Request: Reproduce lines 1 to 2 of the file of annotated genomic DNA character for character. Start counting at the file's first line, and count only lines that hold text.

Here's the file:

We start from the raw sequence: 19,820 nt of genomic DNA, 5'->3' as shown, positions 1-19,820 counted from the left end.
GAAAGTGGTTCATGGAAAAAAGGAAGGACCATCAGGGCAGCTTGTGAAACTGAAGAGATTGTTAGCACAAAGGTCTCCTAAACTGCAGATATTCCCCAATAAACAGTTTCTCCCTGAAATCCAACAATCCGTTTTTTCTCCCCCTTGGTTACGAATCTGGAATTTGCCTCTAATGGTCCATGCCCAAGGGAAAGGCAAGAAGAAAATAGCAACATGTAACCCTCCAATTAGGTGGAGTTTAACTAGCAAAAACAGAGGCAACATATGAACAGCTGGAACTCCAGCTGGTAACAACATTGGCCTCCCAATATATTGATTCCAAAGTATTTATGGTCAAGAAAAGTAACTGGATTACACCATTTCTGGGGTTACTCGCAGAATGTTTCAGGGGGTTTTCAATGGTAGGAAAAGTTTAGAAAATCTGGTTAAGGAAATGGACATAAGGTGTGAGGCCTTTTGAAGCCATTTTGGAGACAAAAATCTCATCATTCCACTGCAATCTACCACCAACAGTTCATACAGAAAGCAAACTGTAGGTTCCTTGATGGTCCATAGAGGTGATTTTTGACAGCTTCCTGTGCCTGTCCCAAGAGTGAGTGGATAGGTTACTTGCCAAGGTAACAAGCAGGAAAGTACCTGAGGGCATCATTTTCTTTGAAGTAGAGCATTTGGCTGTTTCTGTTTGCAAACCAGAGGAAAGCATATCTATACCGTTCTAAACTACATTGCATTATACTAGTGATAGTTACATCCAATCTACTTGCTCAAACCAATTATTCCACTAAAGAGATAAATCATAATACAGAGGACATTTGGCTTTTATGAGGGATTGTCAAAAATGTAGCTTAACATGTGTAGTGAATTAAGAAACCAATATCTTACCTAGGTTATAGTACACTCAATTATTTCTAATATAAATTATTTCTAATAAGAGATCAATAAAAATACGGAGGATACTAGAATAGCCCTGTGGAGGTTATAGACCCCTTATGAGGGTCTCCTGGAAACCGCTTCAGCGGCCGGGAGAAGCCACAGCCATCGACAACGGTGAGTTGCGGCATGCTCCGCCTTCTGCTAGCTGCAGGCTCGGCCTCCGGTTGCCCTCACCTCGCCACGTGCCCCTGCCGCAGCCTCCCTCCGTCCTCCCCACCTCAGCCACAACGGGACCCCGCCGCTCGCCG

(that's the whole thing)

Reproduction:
We start from the raw sequence: 19,820 nt of genomic DNA, 5'->3' as shown, positions 1-19,820 counted from the left end.
GAAAGTGGTTCATGGAAAAAAGGAAGGACCATCAGGGCAGCTTGTGAAACTGAAGAGATTGTTAGCACAAAGGTCTCCTAAACTGCAGATATTCCCCAATAAACAGTTTCTCCCTGAAATCCAACAATCCGTTTTTTCTCCCCCTTGGTTACGAATCTGGAATTTGCCTCTAATGGTCCATGCCCAAGGGAAAGGCAAGAAGAAAATAGCAACATGTAACCCTCCAATTAGGTGGAGTTTAACTAGCAAAAACAGAGGCAACATATGAACAGCTGGAACTCCAGCTGGTAACAACATTGGCCTCCCAATATATTGATTCCAAAGTATTTATGGTCAAGAAAAGTAACTGGATTACACCATTTCTGGGGTTACTCGCAGAATGTTTCAGGGGGTTTTCAATGGTAGGAAAAGTTTAGAAAATCTGGTTAAGGAAATGGACATAAGGTGTGAGGCCTTTTGAAGCCATTTTGGAGACAAAAATCTCATCATTCCACTGCAATCTACCACCAACAGTTCATACAGAAAGCAAACTGTAGGTTCCTTGATGGTCCATAGAGGTGATTTTTGACAGCTTCCTGTGCCTGTCCCAAGAGTGAGTGGATAGGTTACTTGCCAAGGTAACAAGCAGGAAAGTACCTGAGGGCATCATTTTCTTTGAAGTAGAGCATTTGGCTGTTTCTGTTTGCAAACCAGAGGAAAGCATATCTATACCGTTCTAAACTACATTGCATTATACTAGTGATAGTTACATCCAATCTACTTGCTCAAACCAATTATTCCACTAAAGAGATAAATCATAATACAGAGGACATTTGGCTTTTATGAGGGATTGTCAAAAATGTAGCTTAACATGTGTAGTGAATTAAGAAACCAATATCTTACCTAGGTTATAGTACACTCAATTATTTCTAATATAAATTATTTCTAATAAGAGATCAATAAAAATACGGAGGATACTAGAATAGCCCTGTGGAGGTTATAGACCCCTTATGAGGGTCTCCTGGAAACCGCTTCAGCGGCCGGGAGAAGCCACAGCCATCGACAACGGTGAGTTGCGGCATGCTCCGCCTTCTGCTAGCTGCAGGCTCGGCCTCCGGTTGCCCTCACCTCGCCACGTGCCCCTGCCGCAGCCTCCCTCCGTCCTCCCCACCTCAGCCACAACGGGACCCCGCCGCTCGCCG